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New Scientist Used Skewed Science To Support “Juicy” Steaks

morley_butchers.co.uk

Rated: D

Article Review:

"What's The Beef"

New Scientist  -  Jan 24, 2015

The media’s recent spotlight on the meat industry is a welcome development. But unlike the New York Times’ recent investigation into the Meat Animal Research Center, far too much coverage proves false, lighting a path to obfuscation.

Last week’s New Scientist cover article, ‘What’s the Beef?’ is a case in point. The article promises to reveal “the truth about meat and your health” but instead distorts an important issue: how meat eating impacts human health, and that of the planet.

The cover story asks if “quitting meat will save our bacon.” Do we have to stop eating meat to be healthier? Science writer Linda Geddes attempts to hook readers with a counter-intuitive claim: what we’ve been told about the dangers of meat “isn’t quite as clear as the headlines suggest, and not everyone is convinced of the perils of tucking into a juicy steak.”

It’s a compelling question, one sure to keep eyes on the page. But Geddes’ take on the question favors a small sample of research over an overwhelming evidentiary case against meat consumption as a way to improve health.

One study discussed in the article—based on the Third National Health and Nutrition Examination Survey—was, according to Sabine Rohrmann of the University of Zurich, “an outlier, because most studies have shown an association” between meat consumption and cancer. And yet Geddes steers a clear path away from this association toward a suggestive conclusion based on a thin reed of proof.

Geddes also argues that eating at least some red meat (and plenty of other types) remains better for the environment than eating no meat at all. The claim is hard to digest in light of the magazine’s internal inconsistency. New Scientist, in an editorial in the same issue, claims that 15 percent of greenhouse emissions come from the meat industry. Geddes, by contrast, places it at 32 percent. This hardly inspires confidence in a claim that already has so little support.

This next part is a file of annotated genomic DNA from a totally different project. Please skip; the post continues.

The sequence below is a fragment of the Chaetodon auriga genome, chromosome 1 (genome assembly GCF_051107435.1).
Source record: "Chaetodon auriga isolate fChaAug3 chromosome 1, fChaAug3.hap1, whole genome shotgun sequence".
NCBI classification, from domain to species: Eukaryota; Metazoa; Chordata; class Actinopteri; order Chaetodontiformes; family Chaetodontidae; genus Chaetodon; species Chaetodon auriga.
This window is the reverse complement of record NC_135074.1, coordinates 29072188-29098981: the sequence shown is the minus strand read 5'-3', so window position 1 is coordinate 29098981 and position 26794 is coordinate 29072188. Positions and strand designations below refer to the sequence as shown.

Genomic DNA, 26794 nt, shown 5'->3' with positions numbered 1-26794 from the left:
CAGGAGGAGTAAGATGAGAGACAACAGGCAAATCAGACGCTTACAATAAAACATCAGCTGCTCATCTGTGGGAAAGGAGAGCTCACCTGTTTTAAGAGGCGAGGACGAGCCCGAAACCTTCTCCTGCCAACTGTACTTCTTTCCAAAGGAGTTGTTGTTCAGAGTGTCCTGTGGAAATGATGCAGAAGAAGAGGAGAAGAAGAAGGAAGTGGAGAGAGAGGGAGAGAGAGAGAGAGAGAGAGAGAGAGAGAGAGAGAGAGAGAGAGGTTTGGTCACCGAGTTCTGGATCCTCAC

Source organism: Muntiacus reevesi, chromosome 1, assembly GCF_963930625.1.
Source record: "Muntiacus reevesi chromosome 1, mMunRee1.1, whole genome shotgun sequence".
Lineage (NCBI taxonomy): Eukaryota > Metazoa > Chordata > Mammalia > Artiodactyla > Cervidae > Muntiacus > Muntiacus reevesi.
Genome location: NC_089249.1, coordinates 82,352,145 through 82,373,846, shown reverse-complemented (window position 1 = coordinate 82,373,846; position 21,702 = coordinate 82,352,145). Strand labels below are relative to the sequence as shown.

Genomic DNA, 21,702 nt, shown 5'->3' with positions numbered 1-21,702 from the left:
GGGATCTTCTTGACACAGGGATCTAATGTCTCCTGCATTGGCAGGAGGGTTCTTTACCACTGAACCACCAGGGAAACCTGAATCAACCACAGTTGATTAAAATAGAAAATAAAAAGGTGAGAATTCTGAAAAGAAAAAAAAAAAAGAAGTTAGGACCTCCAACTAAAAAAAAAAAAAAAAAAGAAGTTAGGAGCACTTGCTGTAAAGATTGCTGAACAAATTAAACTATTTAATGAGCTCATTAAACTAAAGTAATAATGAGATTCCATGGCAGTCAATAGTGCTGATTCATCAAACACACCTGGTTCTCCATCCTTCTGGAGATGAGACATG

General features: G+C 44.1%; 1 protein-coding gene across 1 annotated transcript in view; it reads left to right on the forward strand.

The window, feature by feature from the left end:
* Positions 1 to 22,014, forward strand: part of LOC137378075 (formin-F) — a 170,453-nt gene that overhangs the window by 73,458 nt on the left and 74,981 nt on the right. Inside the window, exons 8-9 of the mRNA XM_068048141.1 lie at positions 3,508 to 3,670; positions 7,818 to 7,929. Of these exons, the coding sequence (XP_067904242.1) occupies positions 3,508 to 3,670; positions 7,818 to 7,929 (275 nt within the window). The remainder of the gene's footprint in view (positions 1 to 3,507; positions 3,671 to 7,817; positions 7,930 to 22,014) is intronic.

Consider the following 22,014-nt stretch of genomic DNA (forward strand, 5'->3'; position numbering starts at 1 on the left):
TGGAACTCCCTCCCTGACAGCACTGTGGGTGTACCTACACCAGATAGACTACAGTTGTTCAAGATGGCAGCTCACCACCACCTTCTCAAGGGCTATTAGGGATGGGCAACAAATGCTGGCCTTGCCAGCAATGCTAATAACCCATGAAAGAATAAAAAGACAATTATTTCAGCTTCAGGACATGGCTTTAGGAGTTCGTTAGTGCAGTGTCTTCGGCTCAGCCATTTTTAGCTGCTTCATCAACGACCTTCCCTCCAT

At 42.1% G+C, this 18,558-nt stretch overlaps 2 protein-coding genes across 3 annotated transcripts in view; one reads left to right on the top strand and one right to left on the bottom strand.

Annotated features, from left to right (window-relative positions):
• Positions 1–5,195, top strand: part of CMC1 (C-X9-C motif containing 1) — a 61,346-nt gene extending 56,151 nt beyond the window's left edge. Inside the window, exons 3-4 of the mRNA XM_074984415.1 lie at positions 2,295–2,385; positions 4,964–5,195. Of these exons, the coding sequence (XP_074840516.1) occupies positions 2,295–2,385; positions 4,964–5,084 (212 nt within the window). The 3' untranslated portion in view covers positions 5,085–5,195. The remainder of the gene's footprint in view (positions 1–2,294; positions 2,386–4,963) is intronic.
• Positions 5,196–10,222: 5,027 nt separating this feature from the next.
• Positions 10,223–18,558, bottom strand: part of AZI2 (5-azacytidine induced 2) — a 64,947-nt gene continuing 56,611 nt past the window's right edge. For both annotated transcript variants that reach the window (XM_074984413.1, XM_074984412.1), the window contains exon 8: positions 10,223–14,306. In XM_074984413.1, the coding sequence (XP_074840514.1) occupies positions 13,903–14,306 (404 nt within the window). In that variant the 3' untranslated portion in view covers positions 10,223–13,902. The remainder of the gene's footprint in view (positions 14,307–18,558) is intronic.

Essential sources also go unaddressed. There is no mention, for example, of the United Nations 2006 FAO report on Livestock’s Long Shadow, nor the 2009 Worldwatch Report that suggested up to 51% of greenhouse emissions came from animal agriculture. Neither is any mention made of the growth of animal agriculture and its intensive farming practices, with world meat consumption estimated to triple by 2050.

Instead, we get treated to yet another myth. In the “Red Meat Can Be Green” side feature, the author blithely includes quotes from Friends of the Earth regarding grazed land—not intensive farming practices—as being of benefit to biodiversity, even though numerous studies show how grass-fed beef is currently worse for greenhouse gas emissions than the industrial model.

The European Prospective Investigation into Cancer and Nutrition (EPIC) research at the heart of this article has hundreds, if not thousands, of articles drawn from its cohort study, many of which find favorably for vegan and vegetarian diets on subjects such as cholesterol and heart disease. Where’s the beef, now?

This kind of article brings to mind the work of Max Boykoff at the University of Colorado. He and colleagues have presented the ‘balance as bias’ hypothesis [here’s the published article]: what seems like a fair balance in sources and data is actually a distortion of the huge amount of research confirming one set of findings. This is research that New Scientist would be wise to consult —because it presents here a sloppy piece of science reporting that’s bad for animals, humans, and the environment they share.

Dr. Alex Lockwood is Senior Lecturer in Journalism and member of the Center for Research in Media and Cultural Studies at the University of Sunderland, UK.

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